The Penderwicks in Spring by Jeanne Birdsall

penderwickO how I love the Penderwicks! Jeanne Birdsall has totally tapped in to the perfect feeling of families I loved reading about when I was a kid (and consequently assumed when I had my own family that we would all be just like the families in The Saturdays and Gone-Away Lake and guess what? We’re not.) It’s amazing how perfectly she is writing something that feels completely old-fashioned, but is not. You won’t find a Penderwick child playing Wii, oh no. A Penderwick is exploring the woods, playing imaginative games, being a kind and loving sibling, and talking to animals. I’m afraid that the Penderwicks are basically what I want my kids to be.  Anyway, I had read the previous 3 Penderwick books as they came out and just this past month our family listened to the first book together on audio. We are now in the midst of listening (and reading aloud) the second book (Penderwicks on Gardam Street.) Consequently, it was a bit confusing to be reading about dear Batty being 4 years old and then switching over to what I was reading, in which Batty is now the main character, turning 11, Rosalind is off at college, and Skye and Jane are teenagers. The action is focused mostly on Batty, with a bit of Ben (who has only just been introduced in the chapter we’re on in Gardam Street as a toddler neighbor) and a new baby sister, Lydia. There is also a good bit of focus on Tommy, Nick, and Jeffrey.  Tommy and Nick are the neighbor boys and Nick is off in Afghanistan. In this latest book there are actually some heavy themes going on-Nick’s return from service and how that affects everyone, and even more-Batty’s grieving over the death of beloved Hound.  I admit that Batty’s grief over Hound hit too close to home for me (as we approach the 1 year anniversary of the death of my beloved dog, Pippin) and there were tears aplenty as I read this.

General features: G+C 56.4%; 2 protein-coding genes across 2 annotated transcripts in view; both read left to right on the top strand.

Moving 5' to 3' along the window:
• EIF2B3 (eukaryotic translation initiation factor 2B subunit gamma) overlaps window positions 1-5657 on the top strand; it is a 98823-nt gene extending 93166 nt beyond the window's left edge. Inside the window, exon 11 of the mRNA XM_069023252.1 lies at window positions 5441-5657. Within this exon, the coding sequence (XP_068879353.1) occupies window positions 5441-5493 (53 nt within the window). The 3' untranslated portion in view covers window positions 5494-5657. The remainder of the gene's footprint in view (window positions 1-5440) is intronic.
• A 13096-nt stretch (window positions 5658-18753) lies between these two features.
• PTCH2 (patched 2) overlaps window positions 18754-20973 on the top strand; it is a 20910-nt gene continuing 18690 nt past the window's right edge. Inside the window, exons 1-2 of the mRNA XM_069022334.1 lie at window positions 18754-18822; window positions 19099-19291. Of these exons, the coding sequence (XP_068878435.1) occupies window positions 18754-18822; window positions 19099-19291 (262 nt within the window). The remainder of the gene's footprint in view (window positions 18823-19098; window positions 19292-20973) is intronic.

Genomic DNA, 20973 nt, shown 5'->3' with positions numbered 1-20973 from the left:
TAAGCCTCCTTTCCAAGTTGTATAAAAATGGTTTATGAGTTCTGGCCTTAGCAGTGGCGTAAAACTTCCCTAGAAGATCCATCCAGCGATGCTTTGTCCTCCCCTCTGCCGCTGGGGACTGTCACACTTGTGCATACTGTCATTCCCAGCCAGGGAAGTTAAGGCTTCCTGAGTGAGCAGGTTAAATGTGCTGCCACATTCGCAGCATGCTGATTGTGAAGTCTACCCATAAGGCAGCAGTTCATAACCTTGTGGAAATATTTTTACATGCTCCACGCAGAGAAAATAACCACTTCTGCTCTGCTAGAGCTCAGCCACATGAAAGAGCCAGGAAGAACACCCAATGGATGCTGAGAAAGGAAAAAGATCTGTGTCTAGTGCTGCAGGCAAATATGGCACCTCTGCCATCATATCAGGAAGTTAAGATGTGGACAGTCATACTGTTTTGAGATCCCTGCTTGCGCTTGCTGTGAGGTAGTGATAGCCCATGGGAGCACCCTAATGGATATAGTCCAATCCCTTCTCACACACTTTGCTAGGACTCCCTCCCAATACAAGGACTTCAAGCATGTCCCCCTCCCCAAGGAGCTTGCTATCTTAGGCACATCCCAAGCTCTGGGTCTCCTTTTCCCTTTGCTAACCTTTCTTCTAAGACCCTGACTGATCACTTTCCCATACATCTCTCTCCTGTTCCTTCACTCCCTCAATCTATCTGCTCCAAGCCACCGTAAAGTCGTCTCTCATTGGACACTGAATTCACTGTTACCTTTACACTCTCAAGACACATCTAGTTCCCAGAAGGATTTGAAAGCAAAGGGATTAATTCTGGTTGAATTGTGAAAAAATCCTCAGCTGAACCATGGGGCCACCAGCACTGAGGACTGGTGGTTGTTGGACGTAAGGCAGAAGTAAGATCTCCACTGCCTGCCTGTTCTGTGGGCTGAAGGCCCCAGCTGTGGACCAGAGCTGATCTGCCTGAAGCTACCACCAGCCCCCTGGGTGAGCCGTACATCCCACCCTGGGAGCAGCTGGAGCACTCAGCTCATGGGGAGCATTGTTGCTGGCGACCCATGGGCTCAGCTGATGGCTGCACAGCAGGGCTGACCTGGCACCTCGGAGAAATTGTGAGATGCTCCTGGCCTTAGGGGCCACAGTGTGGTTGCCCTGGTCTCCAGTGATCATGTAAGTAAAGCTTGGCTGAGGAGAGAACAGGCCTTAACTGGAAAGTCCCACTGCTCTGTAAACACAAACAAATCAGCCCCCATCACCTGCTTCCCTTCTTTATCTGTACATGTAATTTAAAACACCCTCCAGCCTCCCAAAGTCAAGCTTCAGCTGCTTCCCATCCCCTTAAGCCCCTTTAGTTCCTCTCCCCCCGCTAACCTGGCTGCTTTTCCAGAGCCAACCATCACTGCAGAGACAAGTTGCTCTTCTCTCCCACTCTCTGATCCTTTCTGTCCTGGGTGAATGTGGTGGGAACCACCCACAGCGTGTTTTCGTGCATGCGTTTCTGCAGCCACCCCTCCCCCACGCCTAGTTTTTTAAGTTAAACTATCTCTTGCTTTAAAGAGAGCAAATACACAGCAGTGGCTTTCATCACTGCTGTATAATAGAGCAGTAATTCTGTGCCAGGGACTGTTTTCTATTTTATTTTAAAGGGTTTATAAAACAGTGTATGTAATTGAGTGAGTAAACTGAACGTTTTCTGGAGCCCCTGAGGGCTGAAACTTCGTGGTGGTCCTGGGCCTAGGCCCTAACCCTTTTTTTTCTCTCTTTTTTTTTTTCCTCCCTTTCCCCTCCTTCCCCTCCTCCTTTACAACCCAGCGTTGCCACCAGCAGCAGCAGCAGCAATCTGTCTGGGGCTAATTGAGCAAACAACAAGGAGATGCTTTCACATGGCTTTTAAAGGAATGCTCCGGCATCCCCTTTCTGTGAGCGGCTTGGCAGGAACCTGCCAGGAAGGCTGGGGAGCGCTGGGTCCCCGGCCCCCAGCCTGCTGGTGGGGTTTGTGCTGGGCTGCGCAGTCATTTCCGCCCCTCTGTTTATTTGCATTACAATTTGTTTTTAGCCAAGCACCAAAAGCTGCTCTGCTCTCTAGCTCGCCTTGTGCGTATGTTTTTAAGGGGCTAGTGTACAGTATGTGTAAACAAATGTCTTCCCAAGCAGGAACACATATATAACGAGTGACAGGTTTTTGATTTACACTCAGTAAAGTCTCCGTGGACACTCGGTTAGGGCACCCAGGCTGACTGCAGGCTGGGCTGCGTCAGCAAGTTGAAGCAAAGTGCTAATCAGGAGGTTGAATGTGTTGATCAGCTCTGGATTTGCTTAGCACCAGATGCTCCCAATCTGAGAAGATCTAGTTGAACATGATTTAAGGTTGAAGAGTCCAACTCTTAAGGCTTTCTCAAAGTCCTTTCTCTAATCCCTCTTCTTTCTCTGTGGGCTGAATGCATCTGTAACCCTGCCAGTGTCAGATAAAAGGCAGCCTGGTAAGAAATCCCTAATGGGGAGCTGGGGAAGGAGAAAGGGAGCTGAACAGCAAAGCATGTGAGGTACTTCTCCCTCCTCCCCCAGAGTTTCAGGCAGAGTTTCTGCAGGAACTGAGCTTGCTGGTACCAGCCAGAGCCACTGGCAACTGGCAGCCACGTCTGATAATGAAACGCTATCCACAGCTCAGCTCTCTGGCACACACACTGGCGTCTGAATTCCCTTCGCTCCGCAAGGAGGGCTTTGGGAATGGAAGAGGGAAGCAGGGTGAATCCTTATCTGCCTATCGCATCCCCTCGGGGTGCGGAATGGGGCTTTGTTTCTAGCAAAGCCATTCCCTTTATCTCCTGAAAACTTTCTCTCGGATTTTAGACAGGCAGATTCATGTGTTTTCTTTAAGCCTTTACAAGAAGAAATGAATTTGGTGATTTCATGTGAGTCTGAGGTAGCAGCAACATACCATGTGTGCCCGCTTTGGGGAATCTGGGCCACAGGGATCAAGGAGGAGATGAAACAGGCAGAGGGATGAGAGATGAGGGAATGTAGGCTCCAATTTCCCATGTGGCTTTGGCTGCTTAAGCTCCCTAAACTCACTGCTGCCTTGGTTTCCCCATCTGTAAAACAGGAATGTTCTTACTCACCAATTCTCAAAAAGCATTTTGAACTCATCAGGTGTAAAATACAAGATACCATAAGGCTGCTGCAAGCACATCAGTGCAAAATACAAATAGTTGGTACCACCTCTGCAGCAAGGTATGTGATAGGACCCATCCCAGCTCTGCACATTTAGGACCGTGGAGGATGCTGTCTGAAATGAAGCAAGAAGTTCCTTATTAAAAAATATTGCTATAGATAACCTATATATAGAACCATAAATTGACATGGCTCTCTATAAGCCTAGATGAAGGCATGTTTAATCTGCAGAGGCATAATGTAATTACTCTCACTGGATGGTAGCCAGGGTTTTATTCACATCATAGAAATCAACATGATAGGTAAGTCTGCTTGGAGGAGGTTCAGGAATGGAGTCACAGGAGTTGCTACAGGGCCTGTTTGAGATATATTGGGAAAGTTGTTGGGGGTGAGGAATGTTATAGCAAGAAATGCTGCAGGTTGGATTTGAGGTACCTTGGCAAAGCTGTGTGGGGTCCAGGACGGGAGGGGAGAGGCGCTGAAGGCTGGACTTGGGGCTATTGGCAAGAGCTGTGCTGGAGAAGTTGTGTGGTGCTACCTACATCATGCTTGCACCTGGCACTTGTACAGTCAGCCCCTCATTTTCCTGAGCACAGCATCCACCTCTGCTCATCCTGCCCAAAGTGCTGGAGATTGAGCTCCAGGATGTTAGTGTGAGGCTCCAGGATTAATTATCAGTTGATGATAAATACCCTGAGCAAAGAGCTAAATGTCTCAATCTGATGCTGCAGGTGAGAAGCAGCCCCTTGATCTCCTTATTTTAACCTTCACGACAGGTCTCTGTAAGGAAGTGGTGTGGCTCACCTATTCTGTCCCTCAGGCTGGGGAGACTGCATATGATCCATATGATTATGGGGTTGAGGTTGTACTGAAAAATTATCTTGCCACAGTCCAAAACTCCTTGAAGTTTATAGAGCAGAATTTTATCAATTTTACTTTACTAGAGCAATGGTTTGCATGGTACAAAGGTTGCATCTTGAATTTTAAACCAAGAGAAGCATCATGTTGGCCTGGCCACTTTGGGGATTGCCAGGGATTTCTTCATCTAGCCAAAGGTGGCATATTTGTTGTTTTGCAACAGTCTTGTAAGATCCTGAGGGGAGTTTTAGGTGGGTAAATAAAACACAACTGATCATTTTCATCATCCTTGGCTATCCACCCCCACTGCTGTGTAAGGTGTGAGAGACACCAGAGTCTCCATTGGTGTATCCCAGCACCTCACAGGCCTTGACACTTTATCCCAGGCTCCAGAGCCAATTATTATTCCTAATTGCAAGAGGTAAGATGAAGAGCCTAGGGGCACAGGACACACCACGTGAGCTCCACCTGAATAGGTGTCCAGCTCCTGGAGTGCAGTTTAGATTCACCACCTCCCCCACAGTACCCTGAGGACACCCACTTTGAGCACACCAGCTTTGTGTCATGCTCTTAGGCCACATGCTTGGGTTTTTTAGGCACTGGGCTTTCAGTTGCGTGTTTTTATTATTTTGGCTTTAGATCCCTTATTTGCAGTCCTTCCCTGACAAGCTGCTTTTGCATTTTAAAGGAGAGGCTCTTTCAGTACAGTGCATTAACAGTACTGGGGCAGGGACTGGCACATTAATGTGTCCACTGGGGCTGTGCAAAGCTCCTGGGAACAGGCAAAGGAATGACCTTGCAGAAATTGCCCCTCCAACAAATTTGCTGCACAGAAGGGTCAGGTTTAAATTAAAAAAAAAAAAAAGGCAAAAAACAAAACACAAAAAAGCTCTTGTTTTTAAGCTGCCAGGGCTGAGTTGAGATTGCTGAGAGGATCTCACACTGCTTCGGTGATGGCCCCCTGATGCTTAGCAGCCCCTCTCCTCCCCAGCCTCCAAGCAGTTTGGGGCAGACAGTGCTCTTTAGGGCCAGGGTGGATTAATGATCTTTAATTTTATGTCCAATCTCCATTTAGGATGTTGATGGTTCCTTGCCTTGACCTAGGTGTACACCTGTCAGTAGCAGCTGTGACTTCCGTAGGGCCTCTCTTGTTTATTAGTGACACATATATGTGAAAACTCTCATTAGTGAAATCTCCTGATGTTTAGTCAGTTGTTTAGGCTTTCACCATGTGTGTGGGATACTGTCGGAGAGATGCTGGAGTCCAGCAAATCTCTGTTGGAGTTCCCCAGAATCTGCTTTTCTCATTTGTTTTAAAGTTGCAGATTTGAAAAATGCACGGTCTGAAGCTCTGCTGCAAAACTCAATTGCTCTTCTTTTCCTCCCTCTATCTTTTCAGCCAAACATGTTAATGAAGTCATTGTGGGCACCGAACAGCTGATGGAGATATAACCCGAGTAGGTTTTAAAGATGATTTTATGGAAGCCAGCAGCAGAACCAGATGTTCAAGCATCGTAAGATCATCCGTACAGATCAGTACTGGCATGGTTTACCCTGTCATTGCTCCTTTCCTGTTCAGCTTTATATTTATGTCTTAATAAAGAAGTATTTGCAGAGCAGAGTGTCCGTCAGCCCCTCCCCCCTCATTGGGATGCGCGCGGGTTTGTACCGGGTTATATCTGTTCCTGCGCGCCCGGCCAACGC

It was solid, touching, had humor, and was a great installment in this family series. I don’t know if my kids will want to treasure and re-read these books, but I feel inclined to buy a boxed set as soon as this new one is in paperback too. Oh-and if I wish that my kids could be like the Penderwicks, then I also wish Paul and I were like the Penderwick parents-calm, unflappable, lovable, and with really cool jobs.

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